Please use this identifier to cite or link to this item: http://hdl.handle.net/2381/27560
Title: The global human rights regime and the internet: Non-democratic states and the hyper-visibility of evidence of oppression.
Authors: Stanyer, James
Davidson, Scott
First Published: 2011
Publisher: Peter Lang
Citation: Stanyer, James; Davidson, Scott, The global human rights regime and the internet: Non-democratic states and the hyper-visibility of evidence of oppression., ed. Cottle, Simon; Lester, Libby, 'Transnational Protests and the Media', Peter Lang, 2011.
Abstract: Human rights abuses have never been so visible. Whereas once repressive acts in distant places were exposed to a mass audience intermittently or not at all, now such material is routinely posted online, made visible to a global audience of internet users. What is emerging, this chapter suggests, is a new interconnected online space where a wide range of activists, media and civil society organizations, continually uncover, raise awareness and campaign for action on human rights abuses. It is a space that is importantly underpinned by codified global human rights norms. The interconnected websites and blogs form a permanent record of transgressions of these norms that can be easily accessed by an international audience that takes transgressions seriously. The evidence presented on these sites serves as the basis for campaigns to pressurize liberal democratic states and IGOs, such as the United Nations, to take action. The clusters of blogs and websites play a critical role in the emergence of what has been described as global human rights regime but a role that has not so far been fully documented (Brysk, 2002). This chapter examines the emergence of a global human rights surveillance network, one that monitors, gathers and publicizes human rights abuses online. It starts by contextualising the online sphere in relation to the rise of codified human rights norms, before elaborating on the monitoring, gathering and publicizing human rights abuses. The chapter draws on empirical research by the authors that maps the clusters of human rights blogs and websites in relation to two non-democratic states Burma and Zimbabwe (see Stanyer and Davidson, 2009). It aims to reveal the different advocates in these clusters, the type of evidence that is disclosed on their blogs and websites, and the interconnections between these blogs and websites.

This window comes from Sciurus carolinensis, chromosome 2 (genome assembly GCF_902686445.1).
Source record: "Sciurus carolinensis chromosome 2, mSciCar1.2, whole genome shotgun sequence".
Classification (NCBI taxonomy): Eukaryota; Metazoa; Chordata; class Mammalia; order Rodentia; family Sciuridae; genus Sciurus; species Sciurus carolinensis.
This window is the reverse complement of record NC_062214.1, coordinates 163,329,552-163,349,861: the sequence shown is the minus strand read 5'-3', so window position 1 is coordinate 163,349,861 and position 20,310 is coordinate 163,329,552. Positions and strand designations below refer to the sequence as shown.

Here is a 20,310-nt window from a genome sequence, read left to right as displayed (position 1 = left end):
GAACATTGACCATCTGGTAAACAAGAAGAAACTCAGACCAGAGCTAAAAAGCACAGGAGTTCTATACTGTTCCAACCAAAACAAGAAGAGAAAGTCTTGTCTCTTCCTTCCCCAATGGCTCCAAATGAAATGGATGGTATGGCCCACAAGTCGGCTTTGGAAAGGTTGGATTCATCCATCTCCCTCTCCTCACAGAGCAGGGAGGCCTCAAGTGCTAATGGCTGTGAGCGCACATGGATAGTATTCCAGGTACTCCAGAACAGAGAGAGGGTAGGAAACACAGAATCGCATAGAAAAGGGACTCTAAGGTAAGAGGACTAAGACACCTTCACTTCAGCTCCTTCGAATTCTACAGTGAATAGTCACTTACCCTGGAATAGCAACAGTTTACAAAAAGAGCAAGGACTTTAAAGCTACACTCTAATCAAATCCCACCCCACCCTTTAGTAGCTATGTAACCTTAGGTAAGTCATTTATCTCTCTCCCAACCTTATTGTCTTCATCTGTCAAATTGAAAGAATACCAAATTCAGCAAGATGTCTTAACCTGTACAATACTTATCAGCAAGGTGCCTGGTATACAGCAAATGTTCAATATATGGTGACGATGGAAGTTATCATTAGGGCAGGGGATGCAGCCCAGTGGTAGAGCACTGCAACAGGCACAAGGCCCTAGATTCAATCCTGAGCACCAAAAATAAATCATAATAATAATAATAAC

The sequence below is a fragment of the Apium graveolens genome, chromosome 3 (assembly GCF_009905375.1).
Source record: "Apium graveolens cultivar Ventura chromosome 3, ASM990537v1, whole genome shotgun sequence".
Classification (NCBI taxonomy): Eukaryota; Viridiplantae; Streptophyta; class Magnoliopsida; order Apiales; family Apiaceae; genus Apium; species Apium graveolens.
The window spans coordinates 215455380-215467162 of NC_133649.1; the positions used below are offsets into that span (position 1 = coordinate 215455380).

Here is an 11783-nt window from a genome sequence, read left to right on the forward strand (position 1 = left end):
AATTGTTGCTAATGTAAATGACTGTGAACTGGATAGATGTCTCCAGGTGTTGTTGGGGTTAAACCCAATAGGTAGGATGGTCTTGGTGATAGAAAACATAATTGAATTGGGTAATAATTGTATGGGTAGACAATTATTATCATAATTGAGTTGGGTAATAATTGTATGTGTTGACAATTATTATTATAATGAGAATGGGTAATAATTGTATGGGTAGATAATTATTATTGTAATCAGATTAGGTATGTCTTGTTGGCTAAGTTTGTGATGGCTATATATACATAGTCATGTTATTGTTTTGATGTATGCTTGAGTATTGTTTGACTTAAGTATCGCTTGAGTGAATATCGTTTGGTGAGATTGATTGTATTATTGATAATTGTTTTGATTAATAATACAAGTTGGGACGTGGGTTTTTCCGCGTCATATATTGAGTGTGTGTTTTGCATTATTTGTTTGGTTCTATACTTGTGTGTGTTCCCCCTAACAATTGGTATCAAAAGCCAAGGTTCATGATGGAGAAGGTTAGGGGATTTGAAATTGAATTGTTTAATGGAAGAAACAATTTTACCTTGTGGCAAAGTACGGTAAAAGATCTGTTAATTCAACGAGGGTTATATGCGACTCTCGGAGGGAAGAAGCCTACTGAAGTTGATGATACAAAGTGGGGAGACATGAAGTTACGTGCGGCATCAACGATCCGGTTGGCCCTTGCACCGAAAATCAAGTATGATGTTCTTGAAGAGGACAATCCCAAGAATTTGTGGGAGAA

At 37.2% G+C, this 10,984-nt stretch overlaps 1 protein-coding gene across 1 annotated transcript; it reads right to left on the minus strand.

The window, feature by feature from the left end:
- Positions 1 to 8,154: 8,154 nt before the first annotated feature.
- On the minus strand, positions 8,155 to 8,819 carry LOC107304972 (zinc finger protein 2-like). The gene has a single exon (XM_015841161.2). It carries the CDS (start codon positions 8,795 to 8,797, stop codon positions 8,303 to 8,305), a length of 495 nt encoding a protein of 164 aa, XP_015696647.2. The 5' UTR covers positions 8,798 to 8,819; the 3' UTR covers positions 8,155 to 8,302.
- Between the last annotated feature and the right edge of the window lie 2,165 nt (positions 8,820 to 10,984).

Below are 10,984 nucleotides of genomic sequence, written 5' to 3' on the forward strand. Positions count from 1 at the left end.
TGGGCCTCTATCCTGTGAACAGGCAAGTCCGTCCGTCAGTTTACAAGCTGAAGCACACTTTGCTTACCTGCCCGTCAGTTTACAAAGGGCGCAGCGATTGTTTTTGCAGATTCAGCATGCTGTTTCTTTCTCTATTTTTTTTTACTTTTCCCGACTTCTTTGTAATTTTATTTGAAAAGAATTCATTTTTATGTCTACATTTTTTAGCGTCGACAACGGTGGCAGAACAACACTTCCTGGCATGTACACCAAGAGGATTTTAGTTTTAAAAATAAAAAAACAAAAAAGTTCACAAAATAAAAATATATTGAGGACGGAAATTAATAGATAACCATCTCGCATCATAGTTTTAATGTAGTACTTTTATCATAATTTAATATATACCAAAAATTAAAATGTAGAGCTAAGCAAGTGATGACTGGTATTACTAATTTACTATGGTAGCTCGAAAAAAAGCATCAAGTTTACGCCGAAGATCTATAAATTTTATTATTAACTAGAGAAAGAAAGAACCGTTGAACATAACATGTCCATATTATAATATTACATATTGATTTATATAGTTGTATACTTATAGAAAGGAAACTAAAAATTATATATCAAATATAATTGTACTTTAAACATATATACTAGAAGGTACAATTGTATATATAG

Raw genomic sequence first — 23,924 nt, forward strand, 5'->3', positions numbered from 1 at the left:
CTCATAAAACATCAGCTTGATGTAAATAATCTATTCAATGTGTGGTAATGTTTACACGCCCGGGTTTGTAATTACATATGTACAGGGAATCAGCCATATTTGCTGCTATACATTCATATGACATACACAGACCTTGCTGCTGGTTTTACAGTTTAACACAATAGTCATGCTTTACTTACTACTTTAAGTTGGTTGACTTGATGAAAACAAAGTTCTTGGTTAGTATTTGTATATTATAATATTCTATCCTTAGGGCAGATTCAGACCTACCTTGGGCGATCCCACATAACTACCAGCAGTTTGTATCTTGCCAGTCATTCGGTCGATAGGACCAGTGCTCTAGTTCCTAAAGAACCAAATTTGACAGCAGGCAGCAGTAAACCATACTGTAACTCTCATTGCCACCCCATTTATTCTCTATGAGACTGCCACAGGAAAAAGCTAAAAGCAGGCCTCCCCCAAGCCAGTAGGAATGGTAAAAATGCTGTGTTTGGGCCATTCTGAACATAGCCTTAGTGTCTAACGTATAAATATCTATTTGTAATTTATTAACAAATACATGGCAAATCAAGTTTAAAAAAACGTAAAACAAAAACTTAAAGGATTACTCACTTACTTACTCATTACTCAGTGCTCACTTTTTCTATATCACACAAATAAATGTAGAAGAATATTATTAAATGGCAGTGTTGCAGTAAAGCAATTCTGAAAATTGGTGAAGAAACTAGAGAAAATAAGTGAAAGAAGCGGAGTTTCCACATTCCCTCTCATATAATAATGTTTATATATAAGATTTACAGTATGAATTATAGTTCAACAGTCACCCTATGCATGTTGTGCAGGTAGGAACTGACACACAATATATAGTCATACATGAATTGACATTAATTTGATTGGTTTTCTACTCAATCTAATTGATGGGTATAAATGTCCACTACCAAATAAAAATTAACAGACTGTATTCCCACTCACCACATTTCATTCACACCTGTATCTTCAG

ISBN: 978-1-4331-0986-7
978-1-4331-0985-0
Links: http://www.peterlang.com/index.cfm?event=cmp.ccc.seitenstruktur.detailseiten&seitentyp=produkt&pk=59842&concordeid=310986
http://hdl.handle.net/2381/27560
Embargo on file until: 1-Jan-10000
Version: Post-print
Status: Peer-reviewed
Type: Chapter
Rights: Copyright © 2011 Peter Lang. Embargo length currently unknown. Permission to make the text available has been requested from the publisher and the full text may be made available once this has been received.
Appears in Collections:Books & Book Chapters, Dept. of Media and Communication

Files in This Item:
File Description SizeFormat 
Chp20Davidson and Stanyer_finalchanges.pdfPlease select a version494.37 kBAdobe PDFView/Open


Items in LRA are protected by copyright, with all rights reserved, unless otherwise indicated.